By Theodora Filis
What most Californians don’t realize is that fracking has been taking place throughout their state for over sixty years. US towns and communities have been in the midst of an unprecedented gas drilling boom, using a process called hydraulic fracturing or "fracking." With each new drill comes frightening reports of poisoned drinking water, polluted air, mysterious animal deaths, industrial disasters and explosions.
Fracking involves injecting thousands of gallons of water, sand, and chemicals into the earth at extremely high pressure and speeds to fracture underground shale deposits thus releasing natural gas and oil. Homeowners living near fracked wells have been complaining that their drinking water has been contaminated with methane, a key component in natural gas.
California does not track the number of fracked wells, nor their location. The state's Division of Oil, Gas, and Geothermal Resources (DOGGR) said that it "does not believe that fracking is widely used" in the state. More recently, DOGGR reported, that the practice is "used for a brief period to stimulate production of oil and gas wells," but added in its report, that "the division doesn't believe the practice is nearly as widespread as it is in the Eastern US for shale gas production."
Today, Californians are waking up to the unfortunate reality that hundreds of locations around their state, including nearby Monterey County, have been fracked. In an article, published by Mother Jones last week, said that according to a report released by the Environmental Working Group (EWG), fracking is much more common in California than the regulators would like you to believe.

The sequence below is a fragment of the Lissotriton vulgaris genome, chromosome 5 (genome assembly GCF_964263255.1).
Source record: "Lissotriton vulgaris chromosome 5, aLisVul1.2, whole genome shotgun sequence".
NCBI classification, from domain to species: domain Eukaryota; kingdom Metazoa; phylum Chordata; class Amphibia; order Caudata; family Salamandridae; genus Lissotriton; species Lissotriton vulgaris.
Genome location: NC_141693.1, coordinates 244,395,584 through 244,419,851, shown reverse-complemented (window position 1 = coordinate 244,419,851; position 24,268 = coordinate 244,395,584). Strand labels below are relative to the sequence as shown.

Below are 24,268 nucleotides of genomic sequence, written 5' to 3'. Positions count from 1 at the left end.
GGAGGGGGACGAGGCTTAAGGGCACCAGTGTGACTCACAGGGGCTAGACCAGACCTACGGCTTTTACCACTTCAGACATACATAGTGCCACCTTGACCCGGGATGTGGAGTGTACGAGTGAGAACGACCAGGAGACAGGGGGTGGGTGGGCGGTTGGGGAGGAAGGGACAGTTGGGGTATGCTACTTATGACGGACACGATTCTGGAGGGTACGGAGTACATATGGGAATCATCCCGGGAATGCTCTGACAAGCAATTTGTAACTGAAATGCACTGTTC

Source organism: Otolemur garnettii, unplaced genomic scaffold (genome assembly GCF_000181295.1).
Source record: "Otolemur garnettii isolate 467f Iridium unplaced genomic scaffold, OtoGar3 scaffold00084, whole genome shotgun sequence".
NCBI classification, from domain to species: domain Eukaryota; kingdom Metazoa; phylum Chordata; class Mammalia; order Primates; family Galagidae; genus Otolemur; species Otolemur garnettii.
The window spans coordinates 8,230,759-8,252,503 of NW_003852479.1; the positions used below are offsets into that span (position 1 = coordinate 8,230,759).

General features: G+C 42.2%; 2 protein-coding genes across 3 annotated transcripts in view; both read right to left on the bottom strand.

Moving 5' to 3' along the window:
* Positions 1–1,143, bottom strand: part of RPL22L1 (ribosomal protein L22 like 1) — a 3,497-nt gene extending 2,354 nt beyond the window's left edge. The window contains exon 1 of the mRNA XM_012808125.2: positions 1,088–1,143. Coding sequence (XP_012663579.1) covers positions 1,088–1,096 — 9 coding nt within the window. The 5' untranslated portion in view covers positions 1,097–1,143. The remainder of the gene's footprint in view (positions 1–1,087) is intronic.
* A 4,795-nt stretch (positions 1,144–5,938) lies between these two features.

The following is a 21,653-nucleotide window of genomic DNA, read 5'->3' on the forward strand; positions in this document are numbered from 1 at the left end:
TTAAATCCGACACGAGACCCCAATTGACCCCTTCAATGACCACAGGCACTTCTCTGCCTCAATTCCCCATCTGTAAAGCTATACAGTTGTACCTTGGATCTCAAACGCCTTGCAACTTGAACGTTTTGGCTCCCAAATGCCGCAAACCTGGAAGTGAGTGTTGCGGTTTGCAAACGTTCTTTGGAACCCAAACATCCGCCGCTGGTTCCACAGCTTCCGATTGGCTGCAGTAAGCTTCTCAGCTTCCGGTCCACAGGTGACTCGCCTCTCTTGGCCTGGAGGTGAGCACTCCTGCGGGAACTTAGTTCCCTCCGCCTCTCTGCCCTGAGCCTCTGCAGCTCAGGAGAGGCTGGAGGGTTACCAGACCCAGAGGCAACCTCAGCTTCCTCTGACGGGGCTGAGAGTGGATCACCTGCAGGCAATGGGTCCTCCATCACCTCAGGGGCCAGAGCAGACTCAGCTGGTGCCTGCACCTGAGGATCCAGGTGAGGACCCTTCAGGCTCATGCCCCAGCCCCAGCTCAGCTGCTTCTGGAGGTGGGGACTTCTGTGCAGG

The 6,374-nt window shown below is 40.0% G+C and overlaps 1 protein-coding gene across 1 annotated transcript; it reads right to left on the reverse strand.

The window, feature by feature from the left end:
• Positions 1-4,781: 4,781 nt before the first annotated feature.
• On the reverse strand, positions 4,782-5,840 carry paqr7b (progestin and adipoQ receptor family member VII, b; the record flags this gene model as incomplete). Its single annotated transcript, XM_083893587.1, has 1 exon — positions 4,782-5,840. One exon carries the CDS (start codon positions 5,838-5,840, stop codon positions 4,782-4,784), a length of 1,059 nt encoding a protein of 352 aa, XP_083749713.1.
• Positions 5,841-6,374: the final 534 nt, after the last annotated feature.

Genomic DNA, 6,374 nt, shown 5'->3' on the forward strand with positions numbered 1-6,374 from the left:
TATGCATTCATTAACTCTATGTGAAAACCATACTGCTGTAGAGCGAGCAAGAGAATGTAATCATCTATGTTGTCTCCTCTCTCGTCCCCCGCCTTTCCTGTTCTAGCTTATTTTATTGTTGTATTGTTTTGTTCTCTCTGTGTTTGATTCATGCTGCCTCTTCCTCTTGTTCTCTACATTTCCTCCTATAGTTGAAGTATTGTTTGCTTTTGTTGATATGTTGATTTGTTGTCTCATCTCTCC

According to Mother Jones, a team of EWG investigators has unearthed dozens of industry documents and academic papers indicating that the practice has been going on in at least six California counties for 60 years or more. And evidence suggests that it's still going strong: "We asked Halliburton, 'What percentage of wells are you fracking in Kern County, for example?,'" says Bill Allayud, EWG's California Director of Governmental Affairs. "And they said 50 to 60 percent of oil wells." A 2008 paper by the Halliburton subsidiary Pinnacle Technologies detailed the widespread current use of fracking in California.
Even after sixty years, the state of California is only now learning about fracking and how attractive their land is to gas companies. Officials, in Monterey County, have given the OK for a Denver based oil company, Venoco, to drill exploratory wells in the Hames Valley, using fracking technology. Hames Valley, home to oil drilling, will now see a boom in gas drilling.
DOGGR reported, it does not know where and how often fracking occurs in California because budget constraints have prevented them from developing regulations to address the practice. While the agency requires drilling permits and enforces groundwater protections, once those permits are acquired, drillers are allowed to employ techniques such as fracking to get the oil out of the ground without additional reporting.
California legislators have introduced a bill that would include some of the most stringent fracking laws in the country – if passed. The bill did get passed off the Assembly floor, last week, and is now being sent to the state Senate committee for approval.